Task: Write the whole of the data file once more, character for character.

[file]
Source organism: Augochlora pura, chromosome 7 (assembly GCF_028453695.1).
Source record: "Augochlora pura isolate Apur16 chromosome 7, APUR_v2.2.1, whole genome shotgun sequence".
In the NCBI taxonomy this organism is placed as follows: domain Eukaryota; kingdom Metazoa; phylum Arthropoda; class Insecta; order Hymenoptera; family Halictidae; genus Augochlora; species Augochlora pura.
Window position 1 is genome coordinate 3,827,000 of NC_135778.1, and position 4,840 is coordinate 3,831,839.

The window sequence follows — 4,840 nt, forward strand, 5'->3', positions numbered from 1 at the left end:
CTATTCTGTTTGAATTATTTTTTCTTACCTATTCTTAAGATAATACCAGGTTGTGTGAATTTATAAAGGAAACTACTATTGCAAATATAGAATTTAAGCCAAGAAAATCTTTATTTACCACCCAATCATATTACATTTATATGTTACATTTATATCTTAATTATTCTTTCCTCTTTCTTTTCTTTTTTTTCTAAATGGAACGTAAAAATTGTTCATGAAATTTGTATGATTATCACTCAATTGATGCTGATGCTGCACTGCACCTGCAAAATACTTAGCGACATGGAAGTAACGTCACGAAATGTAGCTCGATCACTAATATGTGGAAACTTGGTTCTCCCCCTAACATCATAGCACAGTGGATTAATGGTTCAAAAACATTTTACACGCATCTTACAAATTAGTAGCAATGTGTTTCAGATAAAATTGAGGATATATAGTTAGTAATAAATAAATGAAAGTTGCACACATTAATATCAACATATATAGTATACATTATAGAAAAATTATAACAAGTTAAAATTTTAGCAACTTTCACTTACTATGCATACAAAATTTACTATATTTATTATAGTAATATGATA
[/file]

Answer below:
Source organism: Augochlora pura, chromosome 7 (assembly GCF_028453695.1).
Source record: "Augochlora pura isolate Apur16 chromosome 7, APUR_v2.2.1, whole genome shotgun sequence".
In the NCBI taxonomy this organism is placed as follows: domain Eukaryota; kingdom Metazoa; phylum Arthropoda; class Insecta; order Hymenoptera; family Halictidae; genus Augochlora; species Augochlora pura.
Window position 1 is genome coordinate 3,827,000 of NC_135778.1, and position 4,840 is coordinate 3,831,839.

The window sequence follows — 4,840 nt, forward strand, 5'->3', positions numbered from 1 at the left end:
CTATTCTGTTTGAATTATTTTTTCTTACCTATTCTTAAGATAATACCAGGTTGTGTGAATTTATAAAGGAAACTACTATTGCAAATATAGAATTTAAGCCAAGAAAATCTTTATTTACCACCCAATCATATTACATTTATATGTTACATTTATATCTTAATTATTCTTTCCTCTTTCTTTTCTTTTTTTTCTAAATGGAACGTAAAAATTGTTCATGAAATTTGTATGATTATCACTCAATTGATGCTGATGCTGCACTGCACCTGCAAAATACTTAGCGACATGGAAGTAACGTCACGAAATGTAGCTCGATCACTAATATGTGGAAACTTGGTTCTCCCCCTAACATCATAGCACAGTGGATTAATGGTTCAAAAACATTTTACACGCATCTTACAAATTAGTAGCAATGTGTTTCAGATAAAATTGAGGATATATAGTTAGTAATAAATAAATGAAAGTTGCACACATTAATATCAACATATATAGTATACATTATAGAAAAATTATAACAAGTTAAAATTTTAGCAACTTTCACTTACTATGCATACAAAATTTACTATATTTATTATAGTAATATGATA